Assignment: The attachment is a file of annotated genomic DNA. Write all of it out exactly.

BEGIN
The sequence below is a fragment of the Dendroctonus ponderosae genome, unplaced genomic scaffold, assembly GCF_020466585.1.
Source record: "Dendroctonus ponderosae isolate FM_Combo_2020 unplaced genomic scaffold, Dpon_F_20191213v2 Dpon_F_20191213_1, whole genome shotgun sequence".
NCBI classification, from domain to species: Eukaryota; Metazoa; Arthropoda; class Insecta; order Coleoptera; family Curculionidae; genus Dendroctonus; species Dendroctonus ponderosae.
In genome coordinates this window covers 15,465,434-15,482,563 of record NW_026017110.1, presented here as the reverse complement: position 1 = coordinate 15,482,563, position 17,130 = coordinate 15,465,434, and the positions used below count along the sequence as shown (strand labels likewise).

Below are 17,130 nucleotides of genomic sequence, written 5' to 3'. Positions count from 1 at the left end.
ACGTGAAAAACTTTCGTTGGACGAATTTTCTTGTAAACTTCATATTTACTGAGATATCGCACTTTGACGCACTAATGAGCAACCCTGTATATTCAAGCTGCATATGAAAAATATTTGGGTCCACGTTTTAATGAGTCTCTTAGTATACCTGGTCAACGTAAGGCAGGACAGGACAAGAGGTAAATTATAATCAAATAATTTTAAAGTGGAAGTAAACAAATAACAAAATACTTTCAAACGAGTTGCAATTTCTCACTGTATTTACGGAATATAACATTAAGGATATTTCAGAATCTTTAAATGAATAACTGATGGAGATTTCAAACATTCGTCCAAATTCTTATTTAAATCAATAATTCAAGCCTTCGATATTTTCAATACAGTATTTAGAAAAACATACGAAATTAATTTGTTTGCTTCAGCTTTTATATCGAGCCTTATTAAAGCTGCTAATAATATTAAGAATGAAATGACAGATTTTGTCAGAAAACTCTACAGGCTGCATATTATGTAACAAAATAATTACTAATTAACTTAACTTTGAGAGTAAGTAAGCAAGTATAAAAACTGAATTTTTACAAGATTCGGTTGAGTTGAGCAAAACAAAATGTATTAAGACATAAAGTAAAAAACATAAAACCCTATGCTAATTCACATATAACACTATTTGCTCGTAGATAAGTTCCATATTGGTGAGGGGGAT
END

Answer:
The sequence below is a fragment of the Dendroctonus ponderosae genome, unplaced genomic scaffold, assembly GCF_020466585.1.
Source record: "Dendroctonus ponderosae isolate FM_Combo_2020 unplaced genomic scaffold, Dpon_F_20191213v2 Dpon_F_20191213_1, whole genome shotgun sequence".
NCBI classification, from domain to species: Eukaryota; Metazoa; Arthropoda; class Insecta; order Coleoptera; family Curculionidae; genus Dendroctonus; species Dendroctonus ponderosae.
In genome coordinates this window covers 15,465,434-15,482,563 of record NW_026017110.1, presented here as the reverse complement: position 1 = coordinate 15,482,563, position 17,130 = coordinate 15,465,434, and the positions used below count along the sequence as shown (strand labels likewise).

Below are 17,130 nucleotides of genomic sequence, written 5' to 3'. Positions count from 1 at the left end.
ACGTGAAAAACTTTCGTTGGACGAATTTTCTTGTAAACTTCATATTTACTGAGATATCGCACTTTGACGCACTAATGAGCAACCCTGTATATTCAAGCTGCATATGAAAAATATTTGGGTCCACGTTTTAATGAGTCTCTTAGTATACCTGGTCAACGTAAGGCAGGACAGGACAAGAGGTAAATTATAATCAAATAATTTTAAAGTGGAAGTAAACAAATAACAAAATACTTTCAAACGAGTTGCAATTTCTCACTGTATTTACGGAATATAACATTAAGGATATTTCAGAATCTTTAAATGAATAACTGATGGAGATTTCAAACATTCGTCCAAATTCTTATTTAAATCAATAATTCAAGCCTTCGATATTTTCAATACAGTATTTAGAAAAACATACGAAATTAATTTGTTTGCTTCAGCTTTTATATCGAGCCTTATTAAAGCTGCTAATAATATTAAGAATGAAATGACAGATTTTGTCAGAAAACTCTACAGGCTGCATATTATGTAACAAAATAATTACTAATTAACTTAACTTTGAGAGTAAGTAAGCAAGTATAAAAACTGAATTTTTACAAGATTCGGTTGAGTTGAGCAAAACAAAATGTATTAAGACATAAAGTAAAAAACATAAAACCCTATGCTAATTCACATATAACACTATTTGCTCGTAGATAAGTTCCATATTGGTGAGGGGGAT